“This is the first randomized controlled trial of AVID in the United States, so it’s really exciting to see that this program that was designed to help open up educational opportunities for kids, also improved their health,” Dudovitz said.
AVID works with high school students earning B or C grade averages who might not otherwise be placed in more rigorous college preparatory tracks. It operates in 5,400 secondary schools, including both middle and high school, in 46 states and exposes academically middling students to tougher courses than they would have been assigned to under normal circumstances. AVID helps students develop agency, relational capacity and opportunity knowledge.
NSPRA selects three California ‘Supts to Watch’ for 2022
The National School Public Relations Association has selected three California school leaders as “Superintendents to Watch” for 2022.
Adam Clark, Ed.D. of Mt. Diablo Unified School District; Alfonso Jiménez, Ed.D. of Hacienda La Puente Unified School; and Rosanna Mucetti, Ed.D. of Napa Valley Unified School District were the three California superintendents to receive the honor.
Each leader was recognized for their innovative and effective use of technology to engage and inform the school community, and to expand two-way communication and outreach efforts.
Each year, NSPRA recognizes up to 25 superintendents as Superintendents to Watch. Honorees are school district leaders who have fewer than five years of experience as a superintendent and who demonstrate dynamic, fast-paced leadership with strong communication at its core.
Find the complete list of winners online at
Submit proposals for CEL Institute by Feb. 24
Are you a classified leader with knowledge to share? Submit your proposal today to present at ACSA’s 2023 Classified Educational Leaders Institute, held May 17-19 at the Embassy Suites Waterfront in Sacramento. Visit and click the “Submit Proposal Now” button for more information. Proposals are due Friday, Feb. 24.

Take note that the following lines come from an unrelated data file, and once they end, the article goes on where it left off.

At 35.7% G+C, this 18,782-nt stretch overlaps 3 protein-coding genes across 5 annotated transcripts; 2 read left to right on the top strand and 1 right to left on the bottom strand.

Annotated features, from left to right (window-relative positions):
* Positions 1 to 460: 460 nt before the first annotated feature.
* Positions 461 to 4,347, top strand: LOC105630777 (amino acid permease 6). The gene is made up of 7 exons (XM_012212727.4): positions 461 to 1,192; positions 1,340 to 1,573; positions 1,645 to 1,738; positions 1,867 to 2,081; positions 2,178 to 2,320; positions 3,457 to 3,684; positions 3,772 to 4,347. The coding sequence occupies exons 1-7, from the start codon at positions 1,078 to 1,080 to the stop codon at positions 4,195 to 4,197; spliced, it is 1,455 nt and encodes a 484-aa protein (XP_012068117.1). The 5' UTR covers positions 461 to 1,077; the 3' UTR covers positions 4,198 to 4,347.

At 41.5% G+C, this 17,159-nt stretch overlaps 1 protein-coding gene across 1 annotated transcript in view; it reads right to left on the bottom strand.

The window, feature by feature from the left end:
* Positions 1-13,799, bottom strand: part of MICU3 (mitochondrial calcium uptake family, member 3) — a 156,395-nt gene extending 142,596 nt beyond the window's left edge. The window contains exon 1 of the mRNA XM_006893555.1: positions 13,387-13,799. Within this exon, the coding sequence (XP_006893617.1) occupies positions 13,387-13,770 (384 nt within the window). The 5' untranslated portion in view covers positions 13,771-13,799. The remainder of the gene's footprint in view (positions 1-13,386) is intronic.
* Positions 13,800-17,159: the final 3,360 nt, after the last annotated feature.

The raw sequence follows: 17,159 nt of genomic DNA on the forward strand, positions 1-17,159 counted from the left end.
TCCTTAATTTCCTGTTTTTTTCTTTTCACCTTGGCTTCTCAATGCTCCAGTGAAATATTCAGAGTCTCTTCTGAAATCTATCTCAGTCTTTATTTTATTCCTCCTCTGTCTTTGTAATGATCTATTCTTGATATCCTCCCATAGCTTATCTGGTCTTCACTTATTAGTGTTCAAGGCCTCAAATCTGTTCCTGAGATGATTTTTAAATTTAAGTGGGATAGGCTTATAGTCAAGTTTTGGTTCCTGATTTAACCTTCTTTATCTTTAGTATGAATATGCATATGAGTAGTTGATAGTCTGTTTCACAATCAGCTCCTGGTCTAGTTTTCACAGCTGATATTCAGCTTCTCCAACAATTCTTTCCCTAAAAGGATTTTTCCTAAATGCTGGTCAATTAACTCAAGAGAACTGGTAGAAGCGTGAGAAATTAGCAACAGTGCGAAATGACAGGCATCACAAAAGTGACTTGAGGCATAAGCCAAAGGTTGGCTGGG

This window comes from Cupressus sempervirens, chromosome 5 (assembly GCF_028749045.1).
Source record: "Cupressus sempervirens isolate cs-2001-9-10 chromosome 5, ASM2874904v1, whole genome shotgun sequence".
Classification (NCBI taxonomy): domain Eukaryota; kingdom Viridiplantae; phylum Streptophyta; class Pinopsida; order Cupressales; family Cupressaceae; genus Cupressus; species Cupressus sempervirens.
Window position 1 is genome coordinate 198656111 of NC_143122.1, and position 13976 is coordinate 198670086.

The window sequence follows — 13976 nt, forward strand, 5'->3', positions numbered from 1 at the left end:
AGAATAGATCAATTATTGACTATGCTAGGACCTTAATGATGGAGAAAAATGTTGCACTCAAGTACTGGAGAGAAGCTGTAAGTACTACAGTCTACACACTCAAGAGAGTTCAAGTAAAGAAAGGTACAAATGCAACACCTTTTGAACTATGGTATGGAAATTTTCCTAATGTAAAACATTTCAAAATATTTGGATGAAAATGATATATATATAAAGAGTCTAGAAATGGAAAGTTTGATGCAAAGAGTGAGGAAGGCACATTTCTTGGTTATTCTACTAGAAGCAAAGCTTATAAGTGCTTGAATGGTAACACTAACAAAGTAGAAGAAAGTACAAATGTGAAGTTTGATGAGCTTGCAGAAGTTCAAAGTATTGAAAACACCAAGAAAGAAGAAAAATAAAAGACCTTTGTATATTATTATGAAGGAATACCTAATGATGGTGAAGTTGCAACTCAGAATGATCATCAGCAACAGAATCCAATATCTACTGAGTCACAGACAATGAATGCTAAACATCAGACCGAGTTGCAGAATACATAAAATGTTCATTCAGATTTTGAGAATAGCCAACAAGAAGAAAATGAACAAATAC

SBE seeks Special Education advisory applicants
The State Board of Education is currently seeking applications to fill two positions on the Advisory Commission on Special Education, preference will be given to applicants who are representatives of charter schools, and parents of students with disabilities. All applicants must provide evidence of demonstrated knowledge of the Individuals with Disabilities Education Act laws and regulations. The deadline to apply is 5 p.m. Feb. 3, 2023. Applications can be found at
Virtual symposium for UPK educators
California Association for Supervision and Curriculum Development and San Bernardino County Superintendent of Schools have partnered for their first virtual symposium for Universal Pre-Kindergarten educators. Early education teachers, paraprofessionals, coaches and administrators will have access to free recorded professional learning sessions via the Canvas Learning Management System to increase understanding and capacity around supporting young learners. Registration is open and content will be available throughout the 2022-23 school year. Register for at